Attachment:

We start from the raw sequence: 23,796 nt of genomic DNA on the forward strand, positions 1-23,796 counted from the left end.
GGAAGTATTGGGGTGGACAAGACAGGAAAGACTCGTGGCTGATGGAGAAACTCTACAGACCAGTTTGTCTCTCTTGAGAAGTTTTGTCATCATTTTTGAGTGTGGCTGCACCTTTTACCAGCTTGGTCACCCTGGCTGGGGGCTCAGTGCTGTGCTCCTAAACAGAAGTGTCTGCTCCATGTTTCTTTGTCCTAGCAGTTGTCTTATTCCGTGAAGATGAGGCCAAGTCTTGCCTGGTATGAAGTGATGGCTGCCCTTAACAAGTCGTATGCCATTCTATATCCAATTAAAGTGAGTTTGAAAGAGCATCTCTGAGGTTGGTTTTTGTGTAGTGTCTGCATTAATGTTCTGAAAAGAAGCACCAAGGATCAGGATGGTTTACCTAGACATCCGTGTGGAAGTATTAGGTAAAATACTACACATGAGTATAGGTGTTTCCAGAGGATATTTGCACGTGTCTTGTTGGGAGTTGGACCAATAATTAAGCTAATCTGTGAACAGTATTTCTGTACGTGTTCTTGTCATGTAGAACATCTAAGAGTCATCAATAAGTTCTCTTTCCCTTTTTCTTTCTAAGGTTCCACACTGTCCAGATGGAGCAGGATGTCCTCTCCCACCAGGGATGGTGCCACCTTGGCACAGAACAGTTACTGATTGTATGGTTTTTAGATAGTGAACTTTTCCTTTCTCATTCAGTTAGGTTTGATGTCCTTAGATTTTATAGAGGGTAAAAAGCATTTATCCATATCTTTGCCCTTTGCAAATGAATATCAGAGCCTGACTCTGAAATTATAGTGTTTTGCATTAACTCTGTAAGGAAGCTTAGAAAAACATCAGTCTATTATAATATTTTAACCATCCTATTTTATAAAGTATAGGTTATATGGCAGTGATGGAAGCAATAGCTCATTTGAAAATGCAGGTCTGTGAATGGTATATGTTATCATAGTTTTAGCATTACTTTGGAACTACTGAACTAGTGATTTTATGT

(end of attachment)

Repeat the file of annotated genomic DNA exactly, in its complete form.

We start from the raw sequence: 23,796 nt of genomic DNA on the forward strand, positions 1-23,796 counted from the left end.
GGAAGTATTGGGGTGGACAAGACAGGAAAGACTCGTGGCTGATGGAGAAACTCTACAGACCAGTTTGTCTCTCTTGAGAAGTTTTGTCATCATTTTTGAGTGTGGCTGCACCTTTTACCAGCTTGGTCACCCTGGCTGGGGGCTCAGTGCTGTGCTCCTAAACAGAAGTGTCTGCTCCATGTTTCTTTGTCCTAGCAGTTGTCTTATTCCGTGAAGATGAGGCCAAGTCTTGCCTGGTATGAAGTGATGGCTGCCCTTAACAAGTCGTATGCCATTCTATATCCAATTAAAGTGAGTTTGAAAGAGCATCTCTGAGGTTGGTTTTTGTGTAGTGTCTGCATTAATGTTCTGAAAAGAAGCACCAAGGATCAGGATGGTTTACCTAGACATCCGTGTGGAAGTATTAGGTAAAATACTACACATGAGTATAGGTGTTTCCAGAGGATATTTGCACGTGTCTTGTTGGGAGTTGGACCAATAATTAAGCTAATCTGTGAACAGTATTTCTGTACGTGTTCTTGTCATGTAGAACATCTAAGAGTCATCAATAAGTTCTCTTTCCCTTTTTCTTTCTAAGGTTCCACACTGTCCAGATGGAGCAGGATGTCCTCTCCCACCAGGGATGGTGCCACCTTGGCACAGAACAGTTACTGATTGTATGGTTTTTAGATAGTGAACTTTTCCTTTCTCATTCAGTTAGGTTTGATGTCCTTAGATTTTATAGAGGGTAAAAAGCATTTATCCATATCTTTGCCCTTTGCAAATGAATATCAGAGCCTGACTCTGAAATTATAGTGTTTTGCATTAACTCTGTAAGGAAGCTTAGAAAAACATCAGTCTATTATAATATTTTAACCATCCTATTTTATAAAGTATAGGTTATATGGCAGTGATGGAAGCAATAGCTCATTTGAAAATGCAGGTCTGTGAATGGTATATGTTATCATAGTTTTAGCATTACTTTGGAACTACTGAACTAGTGATTTTATGT